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Oak Pests - A Guide to Major Insects, Diseases, Air Pollution and Chemical Injury


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MINOR MISCELLANEOUS INSECTS

Note: see bottom of page for figure descriptions.

Insect

Injury

Control

Giant bark aphid,
Longistigma caryae;
(figure 43) with relation to other aphids, this species is very large, .25 inch (6 mm) long, long slender legs, and is covered with a bluish-white "bloom"; several generations per year.

Terminals, twigs, and branches of red and white oaks; aphids feed by sucking the plant sap; heavily infested stems are badly weakened or killed; honeydew and sooty molds mar beauty of ornamentals.

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Pit scales,
Asterolecanium spp.; adult females are circular and enclosed in yellowish, waxy, translucent covering, .04 to .08 inch (1 to 2 mm) in diameter; one generation per year.

Found on twigs, branches, and trunks of red and white oaks; prefers white oaks; maturing females produce ring-like swellings or pits on the bark (figure 44) causing a rough appearance; branches and trees may be killed.

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Kermes scales,
Kermes spp.; adult females are globular or gall-like, yellow-brown to black, solid or mottled, about .1 to .3 inch (3 to 7 mm) in diameter.

Scales (figure 45) occur on twigs, branches, near buds, near wounds, on leaf midribs, and petioles of red and white oaks; dieback or "flagging" of newly formed terminals, branch ends, and new leaves; early leaf drop; mar beauty of shade trees.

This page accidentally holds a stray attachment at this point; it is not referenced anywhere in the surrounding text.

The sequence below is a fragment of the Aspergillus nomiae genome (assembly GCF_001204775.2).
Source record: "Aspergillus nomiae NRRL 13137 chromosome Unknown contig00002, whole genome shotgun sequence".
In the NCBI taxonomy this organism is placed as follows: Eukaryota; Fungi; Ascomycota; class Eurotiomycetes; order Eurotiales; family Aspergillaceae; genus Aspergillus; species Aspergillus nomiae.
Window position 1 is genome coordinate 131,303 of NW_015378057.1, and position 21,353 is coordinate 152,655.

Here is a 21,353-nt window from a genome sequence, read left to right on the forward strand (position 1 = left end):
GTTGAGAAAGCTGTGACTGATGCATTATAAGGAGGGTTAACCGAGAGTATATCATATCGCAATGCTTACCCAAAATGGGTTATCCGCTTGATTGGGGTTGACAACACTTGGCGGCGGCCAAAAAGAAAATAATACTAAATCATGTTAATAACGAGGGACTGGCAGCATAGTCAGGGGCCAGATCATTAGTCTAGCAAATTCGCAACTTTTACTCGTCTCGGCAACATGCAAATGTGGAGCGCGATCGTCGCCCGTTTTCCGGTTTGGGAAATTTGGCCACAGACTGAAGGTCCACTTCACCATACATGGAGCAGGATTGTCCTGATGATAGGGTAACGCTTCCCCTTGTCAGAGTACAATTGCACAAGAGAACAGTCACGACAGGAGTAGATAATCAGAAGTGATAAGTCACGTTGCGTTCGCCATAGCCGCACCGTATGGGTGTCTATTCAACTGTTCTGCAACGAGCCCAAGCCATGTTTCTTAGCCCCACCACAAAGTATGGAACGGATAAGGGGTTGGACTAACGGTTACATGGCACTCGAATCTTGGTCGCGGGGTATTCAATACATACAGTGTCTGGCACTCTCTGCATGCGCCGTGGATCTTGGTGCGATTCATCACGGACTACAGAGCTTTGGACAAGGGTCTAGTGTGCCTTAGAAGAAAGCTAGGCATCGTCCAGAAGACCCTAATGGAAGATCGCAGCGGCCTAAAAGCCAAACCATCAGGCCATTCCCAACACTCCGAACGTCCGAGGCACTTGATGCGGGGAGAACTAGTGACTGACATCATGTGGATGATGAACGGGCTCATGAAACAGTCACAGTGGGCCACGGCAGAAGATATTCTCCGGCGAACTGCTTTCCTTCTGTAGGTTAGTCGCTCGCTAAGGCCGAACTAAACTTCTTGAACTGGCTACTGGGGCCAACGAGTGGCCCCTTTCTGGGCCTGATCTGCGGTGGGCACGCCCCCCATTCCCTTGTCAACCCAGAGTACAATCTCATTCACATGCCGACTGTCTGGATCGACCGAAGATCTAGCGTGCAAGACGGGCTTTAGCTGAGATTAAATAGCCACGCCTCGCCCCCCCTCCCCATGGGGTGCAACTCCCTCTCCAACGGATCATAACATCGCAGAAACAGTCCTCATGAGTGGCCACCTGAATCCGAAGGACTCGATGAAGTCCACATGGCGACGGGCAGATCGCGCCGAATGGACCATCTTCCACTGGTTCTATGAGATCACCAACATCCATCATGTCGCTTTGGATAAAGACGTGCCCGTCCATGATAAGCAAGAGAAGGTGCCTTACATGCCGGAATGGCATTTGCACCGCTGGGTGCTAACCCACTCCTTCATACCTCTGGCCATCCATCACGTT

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Obscure scale,
Melanaspis obscura;
adult female cover (figure 46) circular, grayish to black - resembling bark in color .08 to 0.1inch (2 to 3 mm) in diameter; two generations per year.

Trunks and branches of red and white oaks; infestations are often heavy and layered, killing branches, or resulting in general weakening, and sometimes death of tree.

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Spider mites,
Oligonychus spp. and Eotetranychus spp.;
.02 inch (0.5 mm) long, spider- like, eight legs, sucking mouthparts; large numbers often present; many generations per year.

Foliage and buds of red and white oaks; scattered chlorotic stippling on leaves (figure 47) later yellowing or bronzing, then browning and dying of foliage; mats of webbing often present; weakens tree and mars beauty.

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White grubs,
Phyllophaga spp.; larva (figure 48) is milky white, C-shaped, about 1 inch (25 mm) long, brown head; adult beetle is robust, oval, brown, about .5 to 1inch (12 to 25 mm) long.

Wide host range, including oak seedlings and young trees; larval feeding prunes and girdles roots; nurseries and young plantations often damaged; adults may defoliate trees.

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Figures 43 - 48. --

(43) Nymphs and adults of giant bark aphid
(44) Pit scale on oak branch
(45) Kermes scale on oak twigs
(46) Obscure scale on oak branch
(47) Left, healthy leaves; right, chlorotic stipling caused by spider mites
(48) Left, white grubs and root injury; right, healthy roots

 
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